How does this proposal relate to KEMTLS?

KEMTLS is an academic proposal to do a post-quantum TLS-like protocol without handshake signatures. In the academic paper, both key exchange and the authentication bits are considered. In the AuthKEM draft, we have isolated the authentication-via-KEM bits from the KEMTLS paper. We do not adress the ephemeral key exchange part of TLS, which can and should be discussed independently. We also more carefully specify the implementation considerations, such as extensions and code points, as this was not necessary before.

TLS Server authentication via KEM

  1. To negotiate server authentication via AuthKEM, we extend the signature_algorithms with our supported KEMs. This way the client indicates support to the server.

Why extend signature_algorithms? It’s not a signature scheme!

This extension really identifies authentication algorithms. And if we would add a new extension we would have to ignore the signature_algorithms-indicated algorithms, which is also just messy.

  1. The Client responds with KemEncapsulation message.
  2. The shared secret that the client obtained from the Encapsulate operation is combined with the existing handshake keys to derive a new “authenticated” handshake traffic secret (-AHS- This secret key will mostly be useful for client certificate authentication later).
  3. The client now immediately derives the Main Secret and submits Finished message, after which it can start sending its application data.

This means we have the following protocol overview:

         Client                                  Server
       ClientHello         -------->
                           <--------         ServerHello
                           <--------       <Certificate>  ^
       <KEMEncapsulation>                                 | Auth
       {Finished}          -------->                      |
       [Application Data]  -------->                      |
                           <--------          {Finished}  v

       [Application Data]  <------->  [Application Data]

      <msg>: encrypted w/ keys derived from ephemeral KEX (HS)
      {msg}: encrypted w/ keys derived from HS+KEM (AHS)
      [msg]: encrypted w/ traffic keys derived from AHS (MS)

Note that we allow the client to send Finished first, unlike in TLS 1.3 where the Server sends Finished first (along its certificate). We make this change to avoid the penalty of an extra half round-trip.

Why we think the extra half round-trip doesn’t matter for performance

As shown above, in this mode AuthKEM does not allow the server to send Finished and its first application data along the ServerHello and Certificate messages. This is due to the nature of KEMs, which are “interactive” protocols: they require the participation of two parties to complete the key exchange. Signature schemes don’t require the participation of another party, so they allow non-interactive authentication.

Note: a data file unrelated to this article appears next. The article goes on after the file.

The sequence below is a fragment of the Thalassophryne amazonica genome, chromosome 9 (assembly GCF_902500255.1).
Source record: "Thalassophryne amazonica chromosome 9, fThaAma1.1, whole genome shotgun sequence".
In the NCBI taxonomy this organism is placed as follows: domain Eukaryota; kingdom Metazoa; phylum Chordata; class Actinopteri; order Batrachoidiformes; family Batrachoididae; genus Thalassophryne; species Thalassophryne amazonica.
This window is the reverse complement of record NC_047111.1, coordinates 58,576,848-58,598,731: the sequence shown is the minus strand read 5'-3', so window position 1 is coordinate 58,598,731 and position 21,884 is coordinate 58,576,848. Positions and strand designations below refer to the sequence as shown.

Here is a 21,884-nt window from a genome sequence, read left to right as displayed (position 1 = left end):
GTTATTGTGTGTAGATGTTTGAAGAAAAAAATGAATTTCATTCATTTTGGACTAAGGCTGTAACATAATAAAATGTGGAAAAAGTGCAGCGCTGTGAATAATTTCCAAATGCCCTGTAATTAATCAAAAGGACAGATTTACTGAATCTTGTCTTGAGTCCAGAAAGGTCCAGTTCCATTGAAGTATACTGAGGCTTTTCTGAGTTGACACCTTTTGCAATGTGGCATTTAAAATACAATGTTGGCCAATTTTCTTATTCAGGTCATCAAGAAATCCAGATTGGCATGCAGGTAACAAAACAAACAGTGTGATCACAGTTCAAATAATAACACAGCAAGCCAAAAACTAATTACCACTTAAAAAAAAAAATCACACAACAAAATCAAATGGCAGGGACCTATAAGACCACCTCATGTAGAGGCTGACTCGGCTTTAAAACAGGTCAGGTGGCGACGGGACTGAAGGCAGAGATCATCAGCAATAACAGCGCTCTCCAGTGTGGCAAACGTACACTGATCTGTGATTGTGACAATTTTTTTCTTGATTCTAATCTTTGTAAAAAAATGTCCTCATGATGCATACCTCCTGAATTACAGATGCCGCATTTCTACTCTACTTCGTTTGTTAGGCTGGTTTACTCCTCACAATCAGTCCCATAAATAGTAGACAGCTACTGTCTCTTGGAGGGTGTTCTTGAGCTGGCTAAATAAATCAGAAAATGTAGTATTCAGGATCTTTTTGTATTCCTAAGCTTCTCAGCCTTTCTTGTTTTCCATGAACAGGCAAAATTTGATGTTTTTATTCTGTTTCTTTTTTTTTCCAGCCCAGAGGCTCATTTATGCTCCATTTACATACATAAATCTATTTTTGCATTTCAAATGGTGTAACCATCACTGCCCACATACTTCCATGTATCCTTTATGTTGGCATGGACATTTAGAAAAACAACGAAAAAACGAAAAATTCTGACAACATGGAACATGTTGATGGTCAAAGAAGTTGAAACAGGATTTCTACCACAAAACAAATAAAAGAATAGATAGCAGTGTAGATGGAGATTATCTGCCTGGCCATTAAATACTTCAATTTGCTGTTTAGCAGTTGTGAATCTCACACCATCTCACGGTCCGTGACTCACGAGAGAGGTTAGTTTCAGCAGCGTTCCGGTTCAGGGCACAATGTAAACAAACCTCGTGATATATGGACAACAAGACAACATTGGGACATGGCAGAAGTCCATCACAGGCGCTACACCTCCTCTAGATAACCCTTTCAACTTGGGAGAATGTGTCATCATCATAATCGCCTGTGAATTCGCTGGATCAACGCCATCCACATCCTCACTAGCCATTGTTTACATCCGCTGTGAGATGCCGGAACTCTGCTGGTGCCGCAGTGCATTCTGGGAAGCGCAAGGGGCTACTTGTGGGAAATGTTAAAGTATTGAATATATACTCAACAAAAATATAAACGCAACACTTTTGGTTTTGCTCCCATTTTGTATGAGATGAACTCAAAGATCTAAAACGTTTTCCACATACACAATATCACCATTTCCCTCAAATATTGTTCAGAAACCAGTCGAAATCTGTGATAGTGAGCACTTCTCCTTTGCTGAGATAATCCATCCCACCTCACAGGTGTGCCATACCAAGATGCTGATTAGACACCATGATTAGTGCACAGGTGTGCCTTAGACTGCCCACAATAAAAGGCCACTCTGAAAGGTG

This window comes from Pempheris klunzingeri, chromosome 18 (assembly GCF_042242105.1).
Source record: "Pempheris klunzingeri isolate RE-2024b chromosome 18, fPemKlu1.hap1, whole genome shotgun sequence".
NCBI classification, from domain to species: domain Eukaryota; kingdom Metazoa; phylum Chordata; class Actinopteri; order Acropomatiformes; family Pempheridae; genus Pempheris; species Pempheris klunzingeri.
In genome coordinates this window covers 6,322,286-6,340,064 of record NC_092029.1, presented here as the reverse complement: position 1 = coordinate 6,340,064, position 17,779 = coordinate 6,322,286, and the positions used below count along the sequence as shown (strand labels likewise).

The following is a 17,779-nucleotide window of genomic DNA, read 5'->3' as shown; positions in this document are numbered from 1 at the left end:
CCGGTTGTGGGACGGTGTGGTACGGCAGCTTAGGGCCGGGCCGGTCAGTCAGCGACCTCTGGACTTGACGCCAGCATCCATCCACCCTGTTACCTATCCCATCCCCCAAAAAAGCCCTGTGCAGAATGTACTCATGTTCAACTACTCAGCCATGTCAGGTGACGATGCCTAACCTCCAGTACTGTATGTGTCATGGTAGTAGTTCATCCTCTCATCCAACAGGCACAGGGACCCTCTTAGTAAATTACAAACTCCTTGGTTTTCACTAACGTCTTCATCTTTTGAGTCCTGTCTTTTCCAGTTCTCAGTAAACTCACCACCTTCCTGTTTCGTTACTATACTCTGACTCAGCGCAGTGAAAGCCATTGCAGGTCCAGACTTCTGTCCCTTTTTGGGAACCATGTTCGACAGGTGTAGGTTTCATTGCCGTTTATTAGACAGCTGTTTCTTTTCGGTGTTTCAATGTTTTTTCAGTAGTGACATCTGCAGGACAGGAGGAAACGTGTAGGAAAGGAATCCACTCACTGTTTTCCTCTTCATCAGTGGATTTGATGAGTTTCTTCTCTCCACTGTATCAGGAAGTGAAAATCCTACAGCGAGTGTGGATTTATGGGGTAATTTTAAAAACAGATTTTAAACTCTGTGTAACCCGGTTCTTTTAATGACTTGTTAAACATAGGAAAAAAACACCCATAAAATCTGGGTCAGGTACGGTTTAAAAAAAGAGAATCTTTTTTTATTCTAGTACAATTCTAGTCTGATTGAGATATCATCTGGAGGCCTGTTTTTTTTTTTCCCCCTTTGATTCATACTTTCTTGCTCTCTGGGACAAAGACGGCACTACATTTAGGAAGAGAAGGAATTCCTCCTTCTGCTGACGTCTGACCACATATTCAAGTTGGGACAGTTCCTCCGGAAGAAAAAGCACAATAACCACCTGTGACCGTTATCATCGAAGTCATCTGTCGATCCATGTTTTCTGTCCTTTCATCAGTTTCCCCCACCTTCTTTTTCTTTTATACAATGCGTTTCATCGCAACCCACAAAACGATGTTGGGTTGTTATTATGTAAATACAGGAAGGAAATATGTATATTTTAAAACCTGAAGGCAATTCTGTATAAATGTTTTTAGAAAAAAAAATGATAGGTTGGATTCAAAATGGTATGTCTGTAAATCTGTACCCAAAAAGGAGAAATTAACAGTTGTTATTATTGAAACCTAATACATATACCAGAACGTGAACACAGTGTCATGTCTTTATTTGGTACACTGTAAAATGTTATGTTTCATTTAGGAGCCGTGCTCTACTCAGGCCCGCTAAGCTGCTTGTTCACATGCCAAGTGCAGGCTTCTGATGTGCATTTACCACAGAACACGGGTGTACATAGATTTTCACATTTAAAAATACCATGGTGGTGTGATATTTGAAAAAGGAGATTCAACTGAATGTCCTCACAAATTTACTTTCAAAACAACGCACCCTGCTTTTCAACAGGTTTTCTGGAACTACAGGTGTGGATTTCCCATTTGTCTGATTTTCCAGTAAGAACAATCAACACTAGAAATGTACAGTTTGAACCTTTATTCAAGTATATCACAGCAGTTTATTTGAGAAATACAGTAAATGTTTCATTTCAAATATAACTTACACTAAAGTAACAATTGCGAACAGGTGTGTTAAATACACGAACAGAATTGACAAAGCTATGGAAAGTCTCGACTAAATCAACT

We avoid a full round-trip penalty that a naive implementation of KEM authentication would imply, by moving the Finished message and letting the client send its data immediately. This still allows a client to send its application data to the server in the same place as it would have been sent in TLS 1.3.

We think that in almost any application, like in HTTP, a client will first have to indicate what action they want the server to perform or what data they need, before any useful non-public data can be sent by the server. AuthKEM allows both the request and the response to be sent in the same place.

For applications like HTTP/2, which send mostly-public connection settings in this first message from the server, something like a server-side version of ALPN might be useful to avoid performance penalties when AuthKEM is used.

Why we think sending Client Data to the server early is fine

In the above protocol, the client sends its (probably sensitive) request to the server before it received the server’s Finished message. This has some consequences:

  1. The client can’t be sure if the server is actually present to receive its request
  2. The server has not confirmed its choices of CipherSuite, etc. advertised in ServerHello

We will now explain why we think this is not a problem.

Presence of the server

An adversary might replay the server’s certificate to an unsuspecting client. This would eventually be foiled by the server’s Finished message, but the client will have already transmitted data at that point. That data is encrypted under a key only the legitimate server can obtain, so its confidentiality is ensured. But until the client receives the handshake completion messages from the server, the client can not be sure if the legitimate server was ever present in the handshake.

This is not different from truncation attacks already possible in TLS 1.3 or any other encrypted transport protocol, however. An application must be prepared to deal with interrupted/unsuccesful transmissions. An adversary can always simply cut a network connection at an opportune time. This is why it is important for TLS implementations to carefully handle the record layer protections against truncation attacks: this is no different for AuthKEM.

Choices of ciphersuites

This is the “cryptographically least pretty” part of AuthKEM: not waiting for “explicit” server authentication in the form of the MAC means we have not confirmed the server’s choices of ciphersuites have not been messed with.